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Tips for growing mums in the fall landscape

Fall ready — Mums brighten the autumn landscape whether planted in the ground, baskets or pots. © iStockphoto

Fall ready — Mums brighten the autumn landscape whether planted in the ground, baskets or pots. © iStockphoto

The Hoosier Gardener talks about fall-planted mums Sept. 8 on Indianapolis’ Fox 59, and offers tips to help the plants through winter.

Here are some tips:

  • Get these fall-blooming perennials in the ground as soon as possible. If using mums as container plants, it’s unlikely they will make it through winter, so enjoy their seasonal color as you would annuals. Make sure to keep pots watered and you’ll get several more weeks of color in the garden.
  • Plant mums (Chrysanthemum) in full sun, in well-drained soil that is moderately moist. If the soil is too wet or too dry, the mums will suffer. They tolerate part shade, but if it is too shady, the mums will get leggy and have smaller flowers.
  • Deadhead, or remove spent flowers, to keep plants looking tidy and to promote more blooms.
  • No need to fertilize the plants until you see new growth next spring.
  • Do not cut the plant back this fall. The dried flowers and stems serve as a buffer or insulation to protect the plant during winter. When you see new growth in spring, cut the dead stems as close to the ground as possible.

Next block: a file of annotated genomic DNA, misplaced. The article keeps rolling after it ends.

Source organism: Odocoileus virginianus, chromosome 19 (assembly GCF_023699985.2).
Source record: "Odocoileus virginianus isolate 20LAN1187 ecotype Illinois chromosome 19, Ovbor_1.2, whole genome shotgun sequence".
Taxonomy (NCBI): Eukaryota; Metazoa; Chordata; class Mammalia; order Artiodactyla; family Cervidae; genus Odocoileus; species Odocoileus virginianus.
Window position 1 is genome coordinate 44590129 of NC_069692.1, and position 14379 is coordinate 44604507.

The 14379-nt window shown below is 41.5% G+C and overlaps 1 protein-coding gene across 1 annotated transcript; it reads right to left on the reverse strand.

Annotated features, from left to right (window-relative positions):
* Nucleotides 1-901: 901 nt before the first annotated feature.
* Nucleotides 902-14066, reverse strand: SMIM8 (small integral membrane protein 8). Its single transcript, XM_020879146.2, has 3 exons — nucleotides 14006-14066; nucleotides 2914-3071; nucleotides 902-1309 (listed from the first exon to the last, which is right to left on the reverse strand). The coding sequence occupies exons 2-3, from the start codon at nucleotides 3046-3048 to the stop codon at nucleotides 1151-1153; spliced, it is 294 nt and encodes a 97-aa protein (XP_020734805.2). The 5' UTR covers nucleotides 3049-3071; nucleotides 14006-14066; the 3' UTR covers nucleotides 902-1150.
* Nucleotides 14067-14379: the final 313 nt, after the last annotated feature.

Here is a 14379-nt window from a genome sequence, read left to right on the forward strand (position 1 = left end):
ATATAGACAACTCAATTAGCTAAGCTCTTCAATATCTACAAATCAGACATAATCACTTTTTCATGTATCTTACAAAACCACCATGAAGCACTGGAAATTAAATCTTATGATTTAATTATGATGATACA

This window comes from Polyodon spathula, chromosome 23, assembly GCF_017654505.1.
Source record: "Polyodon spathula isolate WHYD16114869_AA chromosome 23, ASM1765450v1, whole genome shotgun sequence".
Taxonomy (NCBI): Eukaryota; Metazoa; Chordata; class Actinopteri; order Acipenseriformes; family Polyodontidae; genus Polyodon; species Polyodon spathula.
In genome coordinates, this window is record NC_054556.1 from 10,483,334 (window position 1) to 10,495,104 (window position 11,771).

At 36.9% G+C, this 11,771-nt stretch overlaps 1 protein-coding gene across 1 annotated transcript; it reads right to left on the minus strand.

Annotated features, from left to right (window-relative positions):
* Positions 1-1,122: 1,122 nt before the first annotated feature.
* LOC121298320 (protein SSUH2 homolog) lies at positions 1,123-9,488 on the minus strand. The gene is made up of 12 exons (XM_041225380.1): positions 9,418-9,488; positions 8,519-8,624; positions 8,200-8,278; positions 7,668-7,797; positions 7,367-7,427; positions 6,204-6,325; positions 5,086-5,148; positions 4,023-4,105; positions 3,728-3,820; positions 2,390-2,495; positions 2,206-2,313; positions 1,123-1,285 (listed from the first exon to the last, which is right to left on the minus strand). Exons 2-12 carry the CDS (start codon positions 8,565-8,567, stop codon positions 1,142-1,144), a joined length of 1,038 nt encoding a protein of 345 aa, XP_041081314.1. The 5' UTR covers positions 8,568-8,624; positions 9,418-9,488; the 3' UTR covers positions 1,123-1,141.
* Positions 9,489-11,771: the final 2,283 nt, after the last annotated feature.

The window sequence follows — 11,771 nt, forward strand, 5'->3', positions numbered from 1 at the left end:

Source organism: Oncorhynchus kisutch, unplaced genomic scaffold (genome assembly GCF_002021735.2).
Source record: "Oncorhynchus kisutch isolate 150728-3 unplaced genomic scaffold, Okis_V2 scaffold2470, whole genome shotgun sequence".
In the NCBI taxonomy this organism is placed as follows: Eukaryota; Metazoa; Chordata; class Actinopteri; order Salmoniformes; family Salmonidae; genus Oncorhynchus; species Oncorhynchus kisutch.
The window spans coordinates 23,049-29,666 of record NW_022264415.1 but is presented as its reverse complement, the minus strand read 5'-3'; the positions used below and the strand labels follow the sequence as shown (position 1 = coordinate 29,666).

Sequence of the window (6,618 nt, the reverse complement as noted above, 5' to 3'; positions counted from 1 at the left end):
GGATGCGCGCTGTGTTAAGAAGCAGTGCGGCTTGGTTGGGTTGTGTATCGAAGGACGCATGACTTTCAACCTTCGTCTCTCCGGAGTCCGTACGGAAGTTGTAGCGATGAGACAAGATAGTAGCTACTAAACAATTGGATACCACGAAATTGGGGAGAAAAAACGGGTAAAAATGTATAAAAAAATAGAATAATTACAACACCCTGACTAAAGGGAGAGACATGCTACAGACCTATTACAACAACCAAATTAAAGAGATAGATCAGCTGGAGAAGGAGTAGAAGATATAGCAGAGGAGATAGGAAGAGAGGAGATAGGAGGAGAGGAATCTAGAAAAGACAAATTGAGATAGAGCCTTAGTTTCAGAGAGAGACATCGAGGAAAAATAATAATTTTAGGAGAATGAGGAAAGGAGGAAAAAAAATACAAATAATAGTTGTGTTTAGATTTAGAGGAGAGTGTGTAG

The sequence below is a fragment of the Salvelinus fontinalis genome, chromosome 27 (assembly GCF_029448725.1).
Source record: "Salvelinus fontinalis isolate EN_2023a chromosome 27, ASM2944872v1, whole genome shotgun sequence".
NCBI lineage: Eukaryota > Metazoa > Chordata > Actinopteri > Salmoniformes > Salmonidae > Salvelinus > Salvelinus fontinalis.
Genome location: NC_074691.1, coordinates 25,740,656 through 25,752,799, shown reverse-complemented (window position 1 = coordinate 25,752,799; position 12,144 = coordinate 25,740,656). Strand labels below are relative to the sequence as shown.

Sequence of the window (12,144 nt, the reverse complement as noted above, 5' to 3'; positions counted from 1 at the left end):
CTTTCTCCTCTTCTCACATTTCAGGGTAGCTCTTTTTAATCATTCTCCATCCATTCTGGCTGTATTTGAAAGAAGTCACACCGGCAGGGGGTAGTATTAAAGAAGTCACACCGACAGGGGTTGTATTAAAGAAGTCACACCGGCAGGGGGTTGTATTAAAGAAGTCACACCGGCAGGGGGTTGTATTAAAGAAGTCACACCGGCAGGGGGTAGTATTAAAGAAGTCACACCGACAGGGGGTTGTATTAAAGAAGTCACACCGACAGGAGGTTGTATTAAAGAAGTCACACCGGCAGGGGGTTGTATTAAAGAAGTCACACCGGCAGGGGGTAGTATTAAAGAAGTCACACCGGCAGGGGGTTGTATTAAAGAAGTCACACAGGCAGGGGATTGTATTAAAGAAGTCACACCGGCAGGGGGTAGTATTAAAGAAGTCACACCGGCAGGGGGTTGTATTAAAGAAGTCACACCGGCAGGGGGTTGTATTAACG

Some garden centers may have other plants for fall color, such as pansies (Viola), stocks (Matthiola) or Aster. Also, many of our summer annuals get a second wind when the temperature drops, such as snapdragons (Antirrhinum), Petunia and Osteospermum. Cut back leggy annuals to renew them and boost blooms.

Plant bulbs now for a decorative lawn in spring

Bloomin’ heart  — In spring, these crocuses will bloom in a heart-shaped bouquet of purple, yellow, blue and white blossoms. (Photo courtesy Netherlands Flower Bulb Information Center)

Bloomin’ heart — In spring, these crocuses will bloom in a heart-shaped bouquet of purple, yellow, blue and white blossoms. (Photo courtesy Netherlands Flower Bulb Information Center)

Fall is an ideal time to let kids make lawn art with spring-blooming bulbs. Children can create a design or a message in the grass that will appear next spring. For example, they can spell out a greeting, their name, the address or create a heart or other shape. Here are some tips:

  • Early blooming bulbs allow for adequate ripening of the foliage before the grass needs to be mowed. After blooming, the foliage needs to ripen in order to replenish the under ground bulb for the following year’s flowers.
    Removing the foliage before it turns yellow, brown or falls flat, will decrease the flowers next year. The ripening process may take up to six weeks. Larger, later-blooming bulbs, such as hybrid tulips (Tulipa) or daffodils (Narcissus), may not have enough time to ripen before the grass needs to be cut. However, if you are willing to sacrifice next year’s flowers for this year’s show, go for the larger bulbs and mow when needed.

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